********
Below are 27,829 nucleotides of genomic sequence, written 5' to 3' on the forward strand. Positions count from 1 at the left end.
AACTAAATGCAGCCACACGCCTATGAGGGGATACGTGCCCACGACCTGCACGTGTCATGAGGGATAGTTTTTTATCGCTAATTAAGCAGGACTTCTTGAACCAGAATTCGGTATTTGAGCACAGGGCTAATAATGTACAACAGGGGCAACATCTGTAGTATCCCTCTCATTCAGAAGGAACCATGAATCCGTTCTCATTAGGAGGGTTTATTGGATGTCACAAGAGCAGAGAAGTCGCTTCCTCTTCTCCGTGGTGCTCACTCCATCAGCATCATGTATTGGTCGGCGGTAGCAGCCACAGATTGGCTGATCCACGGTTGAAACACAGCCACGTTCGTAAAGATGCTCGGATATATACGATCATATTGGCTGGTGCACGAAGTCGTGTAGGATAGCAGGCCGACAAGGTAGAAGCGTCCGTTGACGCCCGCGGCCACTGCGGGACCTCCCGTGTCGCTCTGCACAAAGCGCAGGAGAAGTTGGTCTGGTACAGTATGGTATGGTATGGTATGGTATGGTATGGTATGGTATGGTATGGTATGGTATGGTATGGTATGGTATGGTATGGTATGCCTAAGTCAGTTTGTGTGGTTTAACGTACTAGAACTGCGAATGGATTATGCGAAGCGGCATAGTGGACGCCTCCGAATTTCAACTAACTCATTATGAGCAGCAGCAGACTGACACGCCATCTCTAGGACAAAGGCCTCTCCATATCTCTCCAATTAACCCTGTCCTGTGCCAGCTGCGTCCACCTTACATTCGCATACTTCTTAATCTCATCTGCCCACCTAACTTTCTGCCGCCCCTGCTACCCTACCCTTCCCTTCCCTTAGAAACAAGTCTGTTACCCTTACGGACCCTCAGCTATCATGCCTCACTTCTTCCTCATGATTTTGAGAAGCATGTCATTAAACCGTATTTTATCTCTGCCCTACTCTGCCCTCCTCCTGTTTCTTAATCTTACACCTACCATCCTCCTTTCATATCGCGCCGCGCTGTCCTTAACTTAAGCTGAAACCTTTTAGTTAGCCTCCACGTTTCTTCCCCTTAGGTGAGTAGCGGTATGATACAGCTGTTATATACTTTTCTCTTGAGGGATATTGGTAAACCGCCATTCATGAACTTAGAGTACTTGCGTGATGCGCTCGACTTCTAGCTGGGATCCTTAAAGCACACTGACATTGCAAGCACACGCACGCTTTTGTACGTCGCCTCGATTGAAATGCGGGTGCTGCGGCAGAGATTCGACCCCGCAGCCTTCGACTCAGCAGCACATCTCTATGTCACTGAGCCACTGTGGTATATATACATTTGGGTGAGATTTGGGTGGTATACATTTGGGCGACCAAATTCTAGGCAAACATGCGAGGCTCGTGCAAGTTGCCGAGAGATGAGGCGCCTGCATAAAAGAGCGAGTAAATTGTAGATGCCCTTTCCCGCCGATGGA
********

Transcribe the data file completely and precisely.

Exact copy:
Below are 27,829 nucleotides of genomic sequence, written 5' to 3' on the forward strand. Positions count from 1 at the left end.
AACTAAATGCAGCCACACGCCTATGAGGGGATACGTGCCCACGACCTGCACGTGTCATGAGGGATAGTTTTTTATCGCTAATTAAGCAGGACTTCTTGAACCAGAATTCGGTATTTGAGCACAGGGCTAATAATGTACAACAGGGGCAACATCTGTAGTATCCCTCTCATTCAGAAGGAACCATGAATCCGTTCTCATTAGGAGGGTTTATTGGATGTCACAAGAGCAGAGAAGTCGCTTCCTCTTCTCCGTGGTGCTCACTCCATCAGCATCATGTATTGGTCGGCGGTAGCAGCCACAGATTGGCTGATCCACGGTTGAAACACAGCCACGTTCGTAAAGATGCTCGGATATATACGATCATATTGGCTGGTGCACGAAGTCGTGTAGGATAGCAGGCCGACAAGGTAGAAGCGTCCGTTGACGCCCGCGGCCACTGCGGGACCTCCCGTGTCGCTCTGCACAAAGCGCAGGAGAAGTTGGTCTGGTACAGTATGGTATGGTATGGTATGGTATGGTATGGTATGGTATGGTATGGTATGGTATGGTATGGTATGGTATGGTATGGTATGCCTAAGTCAGTTTGTGTGGTTTAACGTACTAGAACTGCGAATGGATTATGCGAAGCGGCATAGTGGACGCCTCCGAATTTCAACTAACTCATTATGAGCAGCAGCAGACTGACACGCCATCTCTAGGACAAAGGCCTCTCCATATCTCTCCAATTAACCCTGTCCTGTGCCAGCTGCGTCCACCTTACATTCGCATACTTCTTAATCTCATCTGCCCACCTAACTTTCTGCCGCCCCTGCTACCCTACCCTTCCCTTCCCTTAGAAACAAGTCTGTTACCCTTACGGACCCTCAGCTATCATGCCTCACTTCTTCCTCATGATTTTGAGAAGCATGTCATTAAACCGTATTTTATCTCTGCCCTACTCTGCCCTCCTCCTGTTTCTTAATCTTACACCTACCATCCTCCTTTCATATCGCGCCGCGCTGTCCTTAACTTAAGCTGAAACCTTTTAGTTAGCCTCCACGTTTCTTCCCCTTAGGTGAGTAGCGGTATGATACAGCTGTTATATACTTTTCTCTTGAGGGATATTGGTAAACCGCCATTCATGAACTTAGAGTACTTGCGTGATGCGCTCGACTTCTAGCTGGGATCCTTAAAGCACACTGACATTGCAAGCACACGCACGCTTTTGTACGTCGCCTCGATTGAAATGCGGGTGCTGCGGCAGAGATTCGACCCCGCAGCCTTCGACTCAGCAGCACATCTCTATGTCACTGAGCCACTGTGGTATATATACATTTGGGTGAGATTTGGGTGGTATACATTTGGGCGACCAAATTCTAGGCAAACATGCGAGGCTCGTGCAAGTTGCCGAGAGATGAGGCGCCTGCATAAAAGAGCGAGTAAATTGTAGATGCCCTTTCCCGCCGATGGA